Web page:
In the summer 0f 1965, when I was 16, there was a dragstrip in Proctorville, Ohio, across the river from Huntington, West Virginia near where I grew up. It served as an occasional Saturday amusement for teenagers and others who wanted a dose of adrenaline, gasoline and noise to shake off the doldrums of small-town life. It was small strip, just a quarter mile ribbon of not-very-smooth asphalt and a bit of runoff room at the end. As I recall it, there were a few bleachers on one side and a rudimentary wooden timing tower overlooking the track. Along the other side were”pits, actually just a series of demarcated spaces along the “pit road” leading to the starting line. The strip ran mostly local cars, allowing anyone to bring whatever they had built in the back yard, or even the family sedan, smear a white shoe-polish number on the back window and have a go.
As a diversion, the owner of the track sometimes would run motorcycles, which he called “graveyard ponies” over the tinny loudspeaker, near the end of the day There weren’t clearly defined classes, as such, just big and little, which had some strange matchups. In those days, Harleys dominated of course, but the little Euro bikes were making some inroads. The crowds (perhaps an overstatement of the attendance) sometimes booed when a “Limey” BSA or Triumph would embarrass the HD’s by several lengths at the finish line.
I was there one Saturday on my Ducati Monza 250 when my peers began to rag me to compete. We had our own strip, a marked off piece of pavement on Rt. 168 outside of Catlettsburg, and my little Ducati often won our impromptu drags there, so they were eager to see it go against what we all considered real competition. After all, they had numbers on them, didn’t they?
I lined up beside a Honda 305 Super Hawk, piloted by another of near my own age. We nervously watched the “Christmas Tree” lights blink down, my first time to see them from this position. Suddenly the Honda took off in a flurry of noise as I sat there confused because the green light in my lane, the focus of all my attention had not yet come on. When it did, a split second after the 305’s departure, I dumped the clutch and began trying to catch the bike now several lengths down the asphalt. I wound the little 250 as far as it would go in each gear, gaining ground all the while, but still short by a half a bike at the finish line. As I shut down and headed for the pit row, my disappointment was quickly displaced by dread as I realized that my bike was not running properly. There was a soft “phtt”noise with each stroke and I couldn’t keep it running without some throttle. As I got into our pit area, my friends shouted that I had to go back to the line. The Honda had “jumped the light” invalidating the run, and we must do it again. Still dazed and confused, I pottered up to the line again, next to the Honda rider, both of us watching the lights. This time we got off together on green and headed down the strip. The Ducati strained, but still stayed ahead of the Honda all the way to the end. I chopped the throttle and turned down the pit lane.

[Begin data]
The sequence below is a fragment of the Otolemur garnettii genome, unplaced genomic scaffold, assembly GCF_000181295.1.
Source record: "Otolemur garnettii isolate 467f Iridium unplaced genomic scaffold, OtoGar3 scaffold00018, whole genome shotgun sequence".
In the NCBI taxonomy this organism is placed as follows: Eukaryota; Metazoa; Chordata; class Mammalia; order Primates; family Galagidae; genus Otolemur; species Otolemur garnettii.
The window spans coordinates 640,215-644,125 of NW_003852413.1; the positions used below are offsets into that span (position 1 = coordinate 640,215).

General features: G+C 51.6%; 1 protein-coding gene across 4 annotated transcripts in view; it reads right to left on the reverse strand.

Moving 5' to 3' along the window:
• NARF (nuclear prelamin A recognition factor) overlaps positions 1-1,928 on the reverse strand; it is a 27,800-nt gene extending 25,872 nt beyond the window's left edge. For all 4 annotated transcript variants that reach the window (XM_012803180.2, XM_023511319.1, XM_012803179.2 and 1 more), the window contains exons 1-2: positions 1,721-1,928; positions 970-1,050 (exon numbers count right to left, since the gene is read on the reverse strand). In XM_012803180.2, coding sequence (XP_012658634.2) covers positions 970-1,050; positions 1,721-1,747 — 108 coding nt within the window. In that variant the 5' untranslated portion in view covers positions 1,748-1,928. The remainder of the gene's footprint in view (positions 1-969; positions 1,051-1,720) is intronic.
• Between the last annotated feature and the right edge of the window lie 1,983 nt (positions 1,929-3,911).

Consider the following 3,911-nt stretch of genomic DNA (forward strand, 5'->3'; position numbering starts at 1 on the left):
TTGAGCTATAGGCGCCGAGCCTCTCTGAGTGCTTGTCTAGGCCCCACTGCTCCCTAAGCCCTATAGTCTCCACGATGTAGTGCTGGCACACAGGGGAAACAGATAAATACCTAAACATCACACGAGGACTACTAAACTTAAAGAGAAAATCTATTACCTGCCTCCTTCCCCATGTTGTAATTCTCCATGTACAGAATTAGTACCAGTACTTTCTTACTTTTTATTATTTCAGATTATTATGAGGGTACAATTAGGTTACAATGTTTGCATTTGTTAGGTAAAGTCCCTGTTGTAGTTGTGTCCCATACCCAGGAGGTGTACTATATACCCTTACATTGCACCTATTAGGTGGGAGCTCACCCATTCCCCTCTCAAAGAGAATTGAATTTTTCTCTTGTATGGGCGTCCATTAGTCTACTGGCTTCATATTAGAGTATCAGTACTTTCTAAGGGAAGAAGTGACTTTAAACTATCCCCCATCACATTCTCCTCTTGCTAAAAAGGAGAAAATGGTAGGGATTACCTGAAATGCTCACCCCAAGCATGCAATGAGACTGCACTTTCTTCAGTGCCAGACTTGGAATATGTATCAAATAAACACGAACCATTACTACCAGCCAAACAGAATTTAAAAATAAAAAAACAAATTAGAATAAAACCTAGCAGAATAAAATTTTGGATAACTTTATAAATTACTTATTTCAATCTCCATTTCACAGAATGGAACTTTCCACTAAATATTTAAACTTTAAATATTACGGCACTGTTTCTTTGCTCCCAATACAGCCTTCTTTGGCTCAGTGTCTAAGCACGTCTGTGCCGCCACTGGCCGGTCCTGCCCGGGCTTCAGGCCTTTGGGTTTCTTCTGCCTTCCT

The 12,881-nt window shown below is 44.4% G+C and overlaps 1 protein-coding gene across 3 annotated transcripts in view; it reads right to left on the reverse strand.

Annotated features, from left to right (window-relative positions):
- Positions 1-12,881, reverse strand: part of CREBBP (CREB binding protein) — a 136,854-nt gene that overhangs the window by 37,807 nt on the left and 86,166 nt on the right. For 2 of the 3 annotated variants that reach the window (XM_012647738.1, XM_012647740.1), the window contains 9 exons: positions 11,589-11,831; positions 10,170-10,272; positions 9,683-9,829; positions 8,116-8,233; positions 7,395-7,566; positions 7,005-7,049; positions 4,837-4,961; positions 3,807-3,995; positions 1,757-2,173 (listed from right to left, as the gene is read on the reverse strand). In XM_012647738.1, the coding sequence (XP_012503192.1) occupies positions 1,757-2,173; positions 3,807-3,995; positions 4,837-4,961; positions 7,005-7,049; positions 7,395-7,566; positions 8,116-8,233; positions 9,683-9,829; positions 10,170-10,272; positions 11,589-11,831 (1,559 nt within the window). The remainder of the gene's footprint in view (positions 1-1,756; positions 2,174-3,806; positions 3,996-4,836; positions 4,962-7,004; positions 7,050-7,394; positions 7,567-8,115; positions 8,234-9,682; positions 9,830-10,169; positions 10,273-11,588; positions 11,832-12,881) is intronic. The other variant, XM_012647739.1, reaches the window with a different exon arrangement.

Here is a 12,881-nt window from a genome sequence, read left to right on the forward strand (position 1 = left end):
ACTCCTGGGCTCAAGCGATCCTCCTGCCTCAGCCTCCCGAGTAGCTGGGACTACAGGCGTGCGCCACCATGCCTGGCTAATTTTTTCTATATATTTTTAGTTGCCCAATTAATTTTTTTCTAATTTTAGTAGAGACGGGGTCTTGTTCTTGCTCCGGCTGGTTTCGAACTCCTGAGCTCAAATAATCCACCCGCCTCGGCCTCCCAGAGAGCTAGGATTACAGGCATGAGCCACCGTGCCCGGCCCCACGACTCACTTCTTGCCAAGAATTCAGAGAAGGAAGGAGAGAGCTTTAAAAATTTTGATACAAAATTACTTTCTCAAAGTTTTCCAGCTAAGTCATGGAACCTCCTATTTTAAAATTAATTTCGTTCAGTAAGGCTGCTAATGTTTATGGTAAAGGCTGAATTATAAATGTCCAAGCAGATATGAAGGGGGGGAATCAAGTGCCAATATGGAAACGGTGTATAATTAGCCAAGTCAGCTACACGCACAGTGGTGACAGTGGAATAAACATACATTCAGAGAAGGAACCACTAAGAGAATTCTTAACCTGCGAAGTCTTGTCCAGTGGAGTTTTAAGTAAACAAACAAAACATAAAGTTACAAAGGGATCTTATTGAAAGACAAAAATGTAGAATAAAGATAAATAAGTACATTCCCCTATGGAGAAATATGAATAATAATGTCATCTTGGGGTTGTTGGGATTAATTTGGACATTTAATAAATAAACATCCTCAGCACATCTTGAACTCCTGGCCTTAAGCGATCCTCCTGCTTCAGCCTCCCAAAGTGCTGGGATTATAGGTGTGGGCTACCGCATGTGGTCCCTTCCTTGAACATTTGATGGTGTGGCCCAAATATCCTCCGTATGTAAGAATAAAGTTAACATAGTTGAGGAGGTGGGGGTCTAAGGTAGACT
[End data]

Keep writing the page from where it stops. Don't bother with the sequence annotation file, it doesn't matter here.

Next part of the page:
Back at the pit, I was again urged to go over to the tower, this time to pick up my trophy. It was a wooden pillar, about two feet tall, with a brass bike and rider on top. The profile was that of a Grand Prix rider, as in the photos of the European racers I had seen in Cycle World. This was before everything Bike had to be portrayed as a chopper-esque V-Twin with feet-forward rider. The trophy’s image was far more professional looking than the reality of the recipient, a skinny, spotty-faced teenager in an ill-fitting vinyl jacket and jeans.
I tied the trophy proudly to the gas tank and we set out across the bridge into Huntington on our way home. Half way across the bridge, I realized that I could not take this prize home to display for to do so would be to admit to my cautious parents that I had been racing. And, in a rare moment of teenage introspection, I realized, it was the bike that had won the race, not really me The little Italian single, piloted by such an amateur, had prevailed over the larger, more powerful Honda even hobbled by this injury. It was as if a wounded horse had finished the Derby on sheer heart alone.
The hissing noise continued with each cycle of the piston on the way home, telling of the exhaust valve I had bent on the first ill-fated run. That valve sat on the base of the trophy for many years and is on a shelf in my garage today as a reminder. I returned to that track a few more times, in a car, but never won on four wheels. I didn’t have the heart to put the Ducati through it again.